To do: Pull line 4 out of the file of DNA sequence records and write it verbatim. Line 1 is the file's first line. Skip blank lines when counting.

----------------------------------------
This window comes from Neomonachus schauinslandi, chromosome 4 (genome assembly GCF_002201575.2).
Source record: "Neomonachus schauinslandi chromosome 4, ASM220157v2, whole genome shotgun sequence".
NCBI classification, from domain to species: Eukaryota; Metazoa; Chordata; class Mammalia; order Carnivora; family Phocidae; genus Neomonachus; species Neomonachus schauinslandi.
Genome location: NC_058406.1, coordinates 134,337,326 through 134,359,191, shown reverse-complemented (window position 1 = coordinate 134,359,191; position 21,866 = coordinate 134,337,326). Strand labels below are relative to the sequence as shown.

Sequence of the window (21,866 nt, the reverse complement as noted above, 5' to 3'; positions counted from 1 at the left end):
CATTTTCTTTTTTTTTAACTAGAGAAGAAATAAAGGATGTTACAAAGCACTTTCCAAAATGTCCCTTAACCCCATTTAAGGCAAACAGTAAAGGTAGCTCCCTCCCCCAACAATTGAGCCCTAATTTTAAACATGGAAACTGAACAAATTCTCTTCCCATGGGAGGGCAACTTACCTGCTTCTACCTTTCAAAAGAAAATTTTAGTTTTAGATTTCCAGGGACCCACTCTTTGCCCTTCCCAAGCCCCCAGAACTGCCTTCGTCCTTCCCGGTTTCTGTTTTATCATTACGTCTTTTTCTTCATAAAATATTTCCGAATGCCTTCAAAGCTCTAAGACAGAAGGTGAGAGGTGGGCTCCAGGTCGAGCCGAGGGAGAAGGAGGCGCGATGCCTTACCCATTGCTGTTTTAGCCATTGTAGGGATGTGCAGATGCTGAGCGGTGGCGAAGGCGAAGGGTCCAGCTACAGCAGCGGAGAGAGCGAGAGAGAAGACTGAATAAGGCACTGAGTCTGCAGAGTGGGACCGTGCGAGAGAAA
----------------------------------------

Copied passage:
Genome location: NC_058406.1, coordinates 134,337,326 through 134,359,191, shown reverse-complemented (window position 1 = coordinate 134,359,191; position 21,866 = coordinate 134,337,326). Strand labels below are relative to the sequence as shown.